The way we conduct this process is important for ensuring the credibility of the findings. This part of Motion No. 11 should at least have been moved separately. Discussions could have continued with the Conservative party; so far, the Conservatives are claiming that the June 23 deadline is reasonable and sufficient.
    Obviously, the schedule can be reorganized at the end of the session. Obviously, with this hybrid parliament, resources cannot be optimized to accommodate more work, even until midnight. Obviously, this limits the organization of business. Claiming that we can call witnesses and ensure—

[English]

    I ask the hon. members to please take their conversations to the lobbies.
    The hon. member for Montcalm.

[Translation]

    Madam Speaker, how can someone claim to be able to call witnesses and have them submit briefs of no more than 1,000 words and talk to us for five scant minutes, when in Quebec we called experts who were given an hour for questions and answers and 15 minutes to explain their research? How can someone believe that the process would be credible with such a short deadline and a 10-page report? It is appalling.
    Let us take a brief look at the main reports produced on medical assistance in dying to show why October 17 was an entirely appropriate and realistic deadline.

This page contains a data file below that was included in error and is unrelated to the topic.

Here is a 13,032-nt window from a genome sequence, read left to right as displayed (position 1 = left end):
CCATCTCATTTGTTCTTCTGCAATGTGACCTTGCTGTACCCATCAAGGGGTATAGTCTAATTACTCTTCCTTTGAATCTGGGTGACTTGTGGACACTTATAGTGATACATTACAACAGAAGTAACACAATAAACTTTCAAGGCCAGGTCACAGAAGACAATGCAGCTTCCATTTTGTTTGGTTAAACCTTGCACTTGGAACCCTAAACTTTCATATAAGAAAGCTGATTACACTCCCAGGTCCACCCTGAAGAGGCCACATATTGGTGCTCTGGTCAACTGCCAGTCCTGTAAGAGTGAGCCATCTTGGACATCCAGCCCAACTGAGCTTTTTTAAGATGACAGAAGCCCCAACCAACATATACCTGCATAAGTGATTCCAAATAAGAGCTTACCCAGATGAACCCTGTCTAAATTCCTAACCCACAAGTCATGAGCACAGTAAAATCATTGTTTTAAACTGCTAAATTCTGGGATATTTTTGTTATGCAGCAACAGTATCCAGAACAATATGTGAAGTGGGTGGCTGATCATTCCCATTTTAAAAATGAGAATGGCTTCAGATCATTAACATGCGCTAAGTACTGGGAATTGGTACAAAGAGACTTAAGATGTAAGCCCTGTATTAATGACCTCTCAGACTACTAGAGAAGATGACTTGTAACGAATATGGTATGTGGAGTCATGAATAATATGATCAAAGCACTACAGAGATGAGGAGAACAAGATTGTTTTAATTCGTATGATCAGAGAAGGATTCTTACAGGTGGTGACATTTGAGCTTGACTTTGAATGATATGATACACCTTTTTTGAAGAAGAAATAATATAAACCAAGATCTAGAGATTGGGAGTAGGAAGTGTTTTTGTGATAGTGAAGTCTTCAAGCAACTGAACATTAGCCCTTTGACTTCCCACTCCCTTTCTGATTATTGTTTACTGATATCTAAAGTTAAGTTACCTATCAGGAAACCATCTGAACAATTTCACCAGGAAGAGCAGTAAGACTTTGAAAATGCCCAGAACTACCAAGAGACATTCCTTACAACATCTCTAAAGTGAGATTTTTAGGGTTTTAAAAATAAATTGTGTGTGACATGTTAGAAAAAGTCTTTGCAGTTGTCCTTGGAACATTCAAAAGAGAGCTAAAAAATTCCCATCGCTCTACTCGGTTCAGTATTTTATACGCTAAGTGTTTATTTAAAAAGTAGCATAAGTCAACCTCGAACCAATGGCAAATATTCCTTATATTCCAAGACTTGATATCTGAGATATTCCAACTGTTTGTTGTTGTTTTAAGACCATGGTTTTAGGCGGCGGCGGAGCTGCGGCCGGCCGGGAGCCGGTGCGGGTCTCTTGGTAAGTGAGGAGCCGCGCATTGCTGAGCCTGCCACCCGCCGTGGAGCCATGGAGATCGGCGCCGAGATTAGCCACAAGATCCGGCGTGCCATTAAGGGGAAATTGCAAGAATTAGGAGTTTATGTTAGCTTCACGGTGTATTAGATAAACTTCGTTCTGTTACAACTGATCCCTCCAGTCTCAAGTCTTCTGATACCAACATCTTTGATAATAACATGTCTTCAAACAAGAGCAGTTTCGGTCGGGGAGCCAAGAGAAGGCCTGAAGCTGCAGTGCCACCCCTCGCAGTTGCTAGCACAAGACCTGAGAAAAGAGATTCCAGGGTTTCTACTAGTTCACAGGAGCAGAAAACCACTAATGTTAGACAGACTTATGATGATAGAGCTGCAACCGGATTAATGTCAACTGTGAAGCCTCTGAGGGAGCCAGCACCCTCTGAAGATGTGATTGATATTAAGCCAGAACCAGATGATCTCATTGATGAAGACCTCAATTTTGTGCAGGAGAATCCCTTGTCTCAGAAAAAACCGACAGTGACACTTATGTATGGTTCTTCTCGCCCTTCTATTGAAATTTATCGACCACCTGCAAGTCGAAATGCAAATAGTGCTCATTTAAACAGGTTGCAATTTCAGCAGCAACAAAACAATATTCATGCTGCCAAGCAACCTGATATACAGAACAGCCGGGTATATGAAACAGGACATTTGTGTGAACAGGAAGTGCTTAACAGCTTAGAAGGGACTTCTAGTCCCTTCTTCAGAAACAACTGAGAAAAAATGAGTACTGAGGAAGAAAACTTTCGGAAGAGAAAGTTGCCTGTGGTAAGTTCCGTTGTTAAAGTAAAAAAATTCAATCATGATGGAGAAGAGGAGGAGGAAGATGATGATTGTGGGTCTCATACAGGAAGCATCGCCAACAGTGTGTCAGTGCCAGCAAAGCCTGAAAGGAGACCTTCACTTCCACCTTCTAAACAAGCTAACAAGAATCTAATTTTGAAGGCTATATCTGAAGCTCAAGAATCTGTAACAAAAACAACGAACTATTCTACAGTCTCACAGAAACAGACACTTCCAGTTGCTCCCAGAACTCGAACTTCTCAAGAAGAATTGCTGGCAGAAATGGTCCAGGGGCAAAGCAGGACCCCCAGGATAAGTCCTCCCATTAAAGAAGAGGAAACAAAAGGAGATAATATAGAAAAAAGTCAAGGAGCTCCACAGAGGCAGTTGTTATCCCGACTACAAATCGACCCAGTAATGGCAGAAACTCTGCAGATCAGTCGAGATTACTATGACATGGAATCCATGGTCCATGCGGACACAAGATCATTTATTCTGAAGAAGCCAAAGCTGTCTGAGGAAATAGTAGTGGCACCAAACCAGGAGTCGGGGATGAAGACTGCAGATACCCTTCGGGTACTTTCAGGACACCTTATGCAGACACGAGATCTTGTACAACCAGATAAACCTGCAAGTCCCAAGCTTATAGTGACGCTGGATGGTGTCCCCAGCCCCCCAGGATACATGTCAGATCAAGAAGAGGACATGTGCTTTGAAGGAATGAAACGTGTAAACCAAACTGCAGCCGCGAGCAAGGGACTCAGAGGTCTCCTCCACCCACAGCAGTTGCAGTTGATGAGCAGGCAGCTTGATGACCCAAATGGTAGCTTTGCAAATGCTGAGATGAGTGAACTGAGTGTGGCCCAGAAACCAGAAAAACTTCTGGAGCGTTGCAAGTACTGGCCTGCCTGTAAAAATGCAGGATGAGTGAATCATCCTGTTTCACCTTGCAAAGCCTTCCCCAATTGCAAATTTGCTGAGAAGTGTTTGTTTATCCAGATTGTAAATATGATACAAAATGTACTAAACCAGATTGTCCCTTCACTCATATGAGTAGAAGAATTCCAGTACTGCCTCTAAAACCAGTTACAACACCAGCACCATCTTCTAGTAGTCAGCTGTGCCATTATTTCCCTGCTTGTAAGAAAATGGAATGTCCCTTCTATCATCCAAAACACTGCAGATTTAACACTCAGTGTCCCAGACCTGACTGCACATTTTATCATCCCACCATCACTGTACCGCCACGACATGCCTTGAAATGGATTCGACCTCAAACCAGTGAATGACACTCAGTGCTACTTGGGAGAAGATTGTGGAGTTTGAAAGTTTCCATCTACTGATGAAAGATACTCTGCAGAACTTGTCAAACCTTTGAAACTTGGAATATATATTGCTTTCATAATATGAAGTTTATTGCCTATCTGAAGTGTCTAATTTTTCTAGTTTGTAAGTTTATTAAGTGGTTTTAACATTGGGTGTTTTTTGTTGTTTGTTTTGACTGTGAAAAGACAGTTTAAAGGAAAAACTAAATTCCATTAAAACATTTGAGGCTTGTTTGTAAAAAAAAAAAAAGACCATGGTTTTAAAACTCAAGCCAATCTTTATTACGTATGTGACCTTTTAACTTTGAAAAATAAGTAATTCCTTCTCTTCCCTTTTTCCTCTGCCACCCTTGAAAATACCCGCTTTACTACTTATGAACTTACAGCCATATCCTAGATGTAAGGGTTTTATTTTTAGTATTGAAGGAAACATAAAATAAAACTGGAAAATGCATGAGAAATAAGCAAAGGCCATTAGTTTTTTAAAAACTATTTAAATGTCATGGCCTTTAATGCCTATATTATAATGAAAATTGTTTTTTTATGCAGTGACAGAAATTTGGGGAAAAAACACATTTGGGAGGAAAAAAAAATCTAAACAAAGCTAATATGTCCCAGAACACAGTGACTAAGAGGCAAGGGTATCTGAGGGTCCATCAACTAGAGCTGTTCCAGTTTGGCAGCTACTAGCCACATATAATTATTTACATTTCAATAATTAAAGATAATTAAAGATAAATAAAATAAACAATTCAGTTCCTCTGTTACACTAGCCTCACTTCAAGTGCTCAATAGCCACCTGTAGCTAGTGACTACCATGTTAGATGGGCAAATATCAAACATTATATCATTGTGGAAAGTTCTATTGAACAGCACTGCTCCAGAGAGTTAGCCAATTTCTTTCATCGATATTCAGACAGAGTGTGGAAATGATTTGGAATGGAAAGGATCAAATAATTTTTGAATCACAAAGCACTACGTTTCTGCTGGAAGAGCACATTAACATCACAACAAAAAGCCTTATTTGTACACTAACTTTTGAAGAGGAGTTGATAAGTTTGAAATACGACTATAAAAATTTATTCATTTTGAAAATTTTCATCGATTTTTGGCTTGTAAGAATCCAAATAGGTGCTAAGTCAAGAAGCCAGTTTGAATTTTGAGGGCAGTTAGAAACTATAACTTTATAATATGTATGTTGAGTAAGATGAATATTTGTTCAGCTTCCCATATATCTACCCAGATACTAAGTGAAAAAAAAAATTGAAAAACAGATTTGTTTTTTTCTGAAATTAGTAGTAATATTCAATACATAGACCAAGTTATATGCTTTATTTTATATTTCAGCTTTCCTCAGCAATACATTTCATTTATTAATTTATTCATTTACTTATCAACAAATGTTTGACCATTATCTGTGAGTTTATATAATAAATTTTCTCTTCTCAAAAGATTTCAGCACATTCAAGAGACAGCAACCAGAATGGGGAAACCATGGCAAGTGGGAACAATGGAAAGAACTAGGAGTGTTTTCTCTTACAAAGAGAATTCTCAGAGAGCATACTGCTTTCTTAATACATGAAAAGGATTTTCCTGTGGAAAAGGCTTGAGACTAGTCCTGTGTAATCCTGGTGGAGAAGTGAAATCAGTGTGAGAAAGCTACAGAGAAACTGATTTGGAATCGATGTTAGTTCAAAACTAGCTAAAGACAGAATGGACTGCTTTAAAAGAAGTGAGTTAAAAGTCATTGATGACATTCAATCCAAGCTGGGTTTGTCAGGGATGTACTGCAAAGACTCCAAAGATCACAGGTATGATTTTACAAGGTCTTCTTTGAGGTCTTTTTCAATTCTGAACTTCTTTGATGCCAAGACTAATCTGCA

In 2012, in the National Assembly, the report of the Select Committee on Dying with Dignity entitled “Dying with Dignity” was 178 pages long.
    In 2016, the report of the Special Joint Committee on Physician-Assisted Dying entitled “Medical Assistance in Dying: A Patient-Centred Approach,” was 60 pages long.
    In December 2018, the first report of the Council of Canadian Academies’ Expert Panel on Medical Assistance in Dying entitled “The State of Knowledge on Medical Assistance in Dying for Mature Minors” was 193 pages long. The second report, entitled “The State of Knowledge on Advance Requests for Medical Assistance in Dying” was 219 pages long. The third report, entitled “The State of Knowledge on Medical Assistance in Dying Where Mental Disorder is the Sole Underlying Medical Condition”, was 247 pages long.